By Rinzen Gonzales
Flocks of tourists hail from different parts of the archipelago just to see the natural beauty of Barangay Kalawakan. But for Tessie Evangelista, the lush emerald forests surrounding the community named after the universe were once devoid of color.
Gray ash and soot littered the land and air when Evangelista was growing up. The residents used to cut and burn trees for charcoal just to make a living. This memory hides amongst the towering trees of Kalawakan today.
Barangay Kalawakan, located in the Municipality of Doña Remedios Trinidad (DRT), is Bulacan Province’s last frontier comprises about a third of the province’s land area. The town is no stranger to charcoal making.
Back then, the 93,000 hectares of land were underdeveloped with little to no infrastructure and highways leading to adjacent towns which pushed the locals into an industry that kills trees for profit.
“Talagang sobrang hirap na,” Tessie said. “‘Pag nag-uling ka, pahid-pahiran ka talaga pero liit. Halos ang mga bata nga hindi na maibili ng kasuotan.” (It was difficult to make ends meet. Even if you make charcoal, we still make less. We could not even buy clothes for the children.)
To carry out their livelihood, families who made charcoal for a living need certification from the Department of Environment of Natural Resources (DENR), or they can harvest trees from their lands.
However, this was still not enough for them to make ends meet.
The municipal government of DRT has taken initiatives to turn the town inhabited by 20,000 people into a paradise in the mountains. Under the current administration, tourism in the province boomed with travelers from the neighboring towns and provinces frequently visiting its wonders.
Barangay Kalawakan sits right in the center of these natural wonders.
Sites like the Talumpari Falls, Camalig Cave, Tila Pilon, and Balistada Hills, and Mt. Pinagbanderahan, are spots often explored by tourists.
Eric Hernandez, a barangay kagawad (barangay councilor), said the opening of many tourism destinations gave the residents a new source of income by becoming tour guides. Hernandez said that the tour guides earn an average of Php500 in one tour.
Evangelista shares, “kaya po kung mag-asawa kayo, Php1,000 po agad ang kita. Bakit pa po kayo mag-uuling.” She describes how being a tour guide pays better wages than that of charcoal production. (…if you are spouses working together, you could instantly earn Php1,000. Why should we even make charcoal?)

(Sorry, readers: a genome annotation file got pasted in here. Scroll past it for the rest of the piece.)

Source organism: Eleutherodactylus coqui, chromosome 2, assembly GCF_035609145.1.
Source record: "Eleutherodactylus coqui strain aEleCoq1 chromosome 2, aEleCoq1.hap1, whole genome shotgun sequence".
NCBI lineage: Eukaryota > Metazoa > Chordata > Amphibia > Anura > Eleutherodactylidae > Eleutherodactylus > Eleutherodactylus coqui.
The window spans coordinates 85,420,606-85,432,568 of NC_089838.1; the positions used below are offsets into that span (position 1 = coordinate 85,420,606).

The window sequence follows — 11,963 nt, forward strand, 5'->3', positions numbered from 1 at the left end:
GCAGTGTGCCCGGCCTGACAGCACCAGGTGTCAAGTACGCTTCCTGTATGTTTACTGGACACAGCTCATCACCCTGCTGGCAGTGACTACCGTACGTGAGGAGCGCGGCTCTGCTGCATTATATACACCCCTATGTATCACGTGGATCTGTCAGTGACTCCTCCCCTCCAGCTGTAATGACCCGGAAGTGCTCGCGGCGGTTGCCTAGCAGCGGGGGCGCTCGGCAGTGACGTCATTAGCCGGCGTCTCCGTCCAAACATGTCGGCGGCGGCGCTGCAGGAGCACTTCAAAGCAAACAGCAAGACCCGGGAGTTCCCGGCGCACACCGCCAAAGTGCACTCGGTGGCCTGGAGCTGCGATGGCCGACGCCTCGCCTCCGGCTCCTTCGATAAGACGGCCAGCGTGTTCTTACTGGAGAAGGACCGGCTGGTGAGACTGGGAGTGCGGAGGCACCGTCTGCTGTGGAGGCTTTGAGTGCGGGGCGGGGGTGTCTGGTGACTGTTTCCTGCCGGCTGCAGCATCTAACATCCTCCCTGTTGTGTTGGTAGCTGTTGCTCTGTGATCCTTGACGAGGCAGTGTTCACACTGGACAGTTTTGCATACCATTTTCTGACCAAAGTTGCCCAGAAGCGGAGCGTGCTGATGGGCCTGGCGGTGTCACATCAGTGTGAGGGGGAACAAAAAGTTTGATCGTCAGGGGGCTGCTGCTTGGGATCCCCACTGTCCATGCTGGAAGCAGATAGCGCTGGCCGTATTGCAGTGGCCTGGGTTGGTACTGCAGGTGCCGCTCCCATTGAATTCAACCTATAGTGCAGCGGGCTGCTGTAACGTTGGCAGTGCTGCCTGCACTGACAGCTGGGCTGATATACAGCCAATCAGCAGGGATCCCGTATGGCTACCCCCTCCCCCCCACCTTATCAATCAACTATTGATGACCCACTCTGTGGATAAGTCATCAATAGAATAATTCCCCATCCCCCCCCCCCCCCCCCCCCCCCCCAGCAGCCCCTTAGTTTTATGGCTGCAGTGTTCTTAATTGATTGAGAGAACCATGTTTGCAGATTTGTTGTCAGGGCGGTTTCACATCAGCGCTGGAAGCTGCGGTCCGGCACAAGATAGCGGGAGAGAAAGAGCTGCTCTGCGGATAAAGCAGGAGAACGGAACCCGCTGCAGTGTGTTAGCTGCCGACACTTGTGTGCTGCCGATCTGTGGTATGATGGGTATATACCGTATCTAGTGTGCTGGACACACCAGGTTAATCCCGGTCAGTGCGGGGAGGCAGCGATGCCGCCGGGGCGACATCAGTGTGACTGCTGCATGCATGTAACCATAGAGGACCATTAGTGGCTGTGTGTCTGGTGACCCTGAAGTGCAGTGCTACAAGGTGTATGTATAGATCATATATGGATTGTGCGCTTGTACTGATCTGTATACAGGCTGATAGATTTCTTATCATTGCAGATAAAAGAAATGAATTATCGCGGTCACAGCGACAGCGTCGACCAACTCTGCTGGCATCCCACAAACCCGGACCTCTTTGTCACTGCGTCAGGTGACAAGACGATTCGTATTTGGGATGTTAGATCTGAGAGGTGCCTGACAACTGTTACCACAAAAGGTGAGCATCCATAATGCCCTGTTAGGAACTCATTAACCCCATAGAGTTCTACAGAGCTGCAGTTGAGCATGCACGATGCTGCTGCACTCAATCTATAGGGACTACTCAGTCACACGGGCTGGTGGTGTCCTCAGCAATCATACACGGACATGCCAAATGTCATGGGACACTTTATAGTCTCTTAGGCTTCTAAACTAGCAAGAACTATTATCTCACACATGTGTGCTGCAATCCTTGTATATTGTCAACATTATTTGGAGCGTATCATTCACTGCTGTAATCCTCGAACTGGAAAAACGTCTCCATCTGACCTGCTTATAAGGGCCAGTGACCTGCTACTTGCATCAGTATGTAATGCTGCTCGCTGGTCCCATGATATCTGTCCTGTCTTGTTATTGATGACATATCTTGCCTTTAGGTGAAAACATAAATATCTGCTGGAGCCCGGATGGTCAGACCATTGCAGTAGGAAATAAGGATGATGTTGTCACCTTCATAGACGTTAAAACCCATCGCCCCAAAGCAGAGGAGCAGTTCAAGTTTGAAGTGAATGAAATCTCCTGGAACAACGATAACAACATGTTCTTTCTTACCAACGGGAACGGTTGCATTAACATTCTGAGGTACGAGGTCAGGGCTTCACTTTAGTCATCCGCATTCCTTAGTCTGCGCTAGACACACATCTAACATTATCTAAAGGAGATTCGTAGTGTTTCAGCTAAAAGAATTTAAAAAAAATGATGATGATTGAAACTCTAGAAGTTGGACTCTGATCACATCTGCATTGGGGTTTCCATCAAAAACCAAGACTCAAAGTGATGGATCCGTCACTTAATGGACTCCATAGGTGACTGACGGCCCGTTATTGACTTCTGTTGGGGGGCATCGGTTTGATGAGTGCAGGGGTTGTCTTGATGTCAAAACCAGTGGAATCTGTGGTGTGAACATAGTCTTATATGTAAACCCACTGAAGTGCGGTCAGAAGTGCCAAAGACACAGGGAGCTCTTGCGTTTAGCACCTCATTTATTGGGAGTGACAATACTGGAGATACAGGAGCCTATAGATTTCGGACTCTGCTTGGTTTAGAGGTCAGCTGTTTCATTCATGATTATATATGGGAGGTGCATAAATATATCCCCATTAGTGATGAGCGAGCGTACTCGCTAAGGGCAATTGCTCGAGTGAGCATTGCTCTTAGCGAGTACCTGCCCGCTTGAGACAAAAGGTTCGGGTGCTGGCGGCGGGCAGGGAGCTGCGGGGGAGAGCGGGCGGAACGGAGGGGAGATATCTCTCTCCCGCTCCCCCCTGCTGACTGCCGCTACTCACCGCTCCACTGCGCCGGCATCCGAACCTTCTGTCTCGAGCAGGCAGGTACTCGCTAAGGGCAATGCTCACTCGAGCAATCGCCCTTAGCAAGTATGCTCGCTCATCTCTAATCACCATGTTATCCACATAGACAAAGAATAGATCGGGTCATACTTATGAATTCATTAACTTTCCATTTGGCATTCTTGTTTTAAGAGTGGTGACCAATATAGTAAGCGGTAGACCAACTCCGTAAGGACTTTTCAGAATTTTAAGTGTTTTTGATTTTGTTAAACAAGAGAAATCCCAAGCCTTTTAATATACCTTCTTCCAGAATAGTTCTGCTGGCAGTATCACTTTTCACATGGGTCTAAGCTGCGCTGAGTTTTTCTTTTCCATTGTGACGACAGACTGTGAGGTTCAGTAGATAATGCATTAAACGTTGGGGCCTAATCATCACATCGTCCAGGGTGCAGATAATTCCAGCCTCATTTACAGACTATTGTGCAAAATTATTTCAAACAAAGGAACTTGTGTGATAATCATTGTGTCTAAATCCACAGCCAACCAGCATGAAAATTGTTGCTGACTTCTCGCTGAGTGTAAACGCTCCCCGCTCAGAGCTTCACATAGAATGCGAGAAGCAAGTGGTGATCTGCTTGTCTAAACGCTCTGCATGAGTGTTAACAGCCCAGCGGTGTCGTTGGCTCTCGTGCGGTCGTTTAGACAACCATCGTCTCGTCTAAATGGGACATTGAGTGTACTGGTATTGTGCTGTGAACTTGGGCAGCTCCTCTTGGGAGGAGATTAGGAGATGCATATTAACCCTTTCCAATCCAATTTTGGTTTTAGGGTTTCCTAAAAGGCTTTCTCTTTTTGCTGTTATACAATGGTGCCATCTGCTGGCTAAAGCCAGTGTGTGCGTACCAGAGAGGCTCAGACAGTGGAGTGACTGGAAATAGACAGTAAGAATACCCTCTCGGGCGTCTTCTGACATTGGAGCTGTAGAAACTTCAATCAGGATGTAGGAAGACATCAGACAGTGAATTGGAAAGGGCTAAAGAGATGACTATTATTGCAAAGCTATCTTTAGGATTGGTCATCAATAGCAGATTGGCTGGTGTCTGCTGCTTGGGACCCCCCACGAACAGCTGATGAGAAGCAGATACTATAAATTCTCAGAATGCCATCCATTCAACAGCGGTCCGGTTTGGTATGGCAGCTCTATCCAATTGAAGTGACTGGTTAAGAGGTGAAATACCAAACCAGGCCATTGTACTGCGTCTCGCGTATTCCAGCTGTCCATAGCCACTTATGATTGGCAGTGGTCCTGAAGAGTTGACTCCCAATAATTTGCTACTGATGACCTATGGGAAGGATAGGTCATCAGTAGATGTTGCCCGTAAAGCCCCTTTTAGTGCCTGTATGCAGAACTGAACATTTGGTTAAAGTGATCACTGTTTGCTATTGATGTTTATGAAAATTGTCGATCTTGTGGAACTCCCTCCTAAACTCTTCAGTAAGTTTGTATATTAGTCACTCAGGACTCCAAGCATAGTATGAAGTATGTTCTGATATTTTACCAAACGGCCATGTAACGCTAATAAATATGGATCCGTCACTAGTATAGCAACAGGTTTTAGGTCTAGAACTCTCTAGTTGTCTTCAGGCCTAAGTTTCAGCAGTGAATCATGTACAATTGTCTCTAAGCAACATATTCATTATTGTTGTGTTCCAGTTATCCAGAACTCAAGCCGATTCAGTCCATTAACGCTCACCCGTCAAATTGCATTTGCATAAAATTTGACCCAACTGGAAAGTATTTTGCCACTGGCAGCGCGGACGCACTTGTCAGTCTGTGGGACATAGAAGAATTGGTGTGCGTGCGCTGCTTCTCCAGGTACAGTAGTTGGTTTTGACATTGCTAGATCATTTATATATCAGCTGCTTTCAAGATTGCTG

Since tourism boomed in their barangay, families can afford to send their children to school without worrying about the finances education brings, she added.
Financial security even amidst the pandemic is not a burden for the residents, especially the tour guides, for tourists to flock to the barangay nonstop while observing mandatory health guidelines and regulations. Children whose parents are working in the tourism industry can still work and are provided with necessities.
Indeed, tourism saved the people of Kalawakan. But with the increasing popularity among vacationers, the community needs a tighter grip on their environmental security.
Looming threats in the paradise
Pollution has always been a problem, and tour guides are responsible for picking up after the rule-breakers.
“Napakarami po naming mga tourist spots ngayon. Iba-iba po ang mga ugali ng turista at ang iba po ay mga pasaway,” said Hernandez. (There are a lot of tourists nowadays. Each of them has different tendencies, and some of them are obstinate.)
The community takes waste management seriously, and littering poses serious threats to the environment, he said.
However, garbage is not the only problem in DRT. Just recently, five suspected illegal loggers were arrested in a joint operation by the local police, DENR Community Environment and Natural Resources Office-Baliwag, and NPC-Awat in the neighboring barangay of Camachin.
Furthermore, climate change is a looming problem that can potentially impact the community. That is why they have taken steps to ensure the biodiversity is well taken care of.
In collaboration with the municipal government, scholarship beneficiaries of the “Iskolar ng Bayan Program” are required to plant 10 native trees as part of their project to conserve the environment. Tour guides are also planning to plant one tree every journey on the hills to mitigate deforestation in the 33,000-hectare forest reserves.
“Sinasabi rin po namin sa mga kabarangay namin na ganito ang gawin upang hindi maubos ang mga puno natin,” said Evangelista. (The community members are made aware and are involved in these efforts to prevent deforestation.)
The leaders in Kalawakan know that their secluded town behind the virgin slopes of the Sierra Madre Mountain Range is doing better than before. With limited resources and manpower, their community transitioned into a tourism destination for travelers—a universe where locals are battling the challenges of sustainable tourism while mitigating the immediate effects of climate change.
With the facelift of her hometown, Evangelista is one of the only people who witnessed how an almost barren land transformed into a sanctuary.
As tourists head to the groves of Kalawakan, maybe you will meet people like Tessie who knows the secrets of an unexplored universe hidden behind the emerald mountains and the rich history of its people.*
This article was written and prepared by Rinzen Gonzales (Student-Journalist) and Allan Jason Sarmiento (School Paper Adviser) from San Miguel National High School Division of Bulacan as a final output of DepEd-DRRMS and AYEJ.org’s Green Beat Initiative: An Online Environmental Journalism Training.
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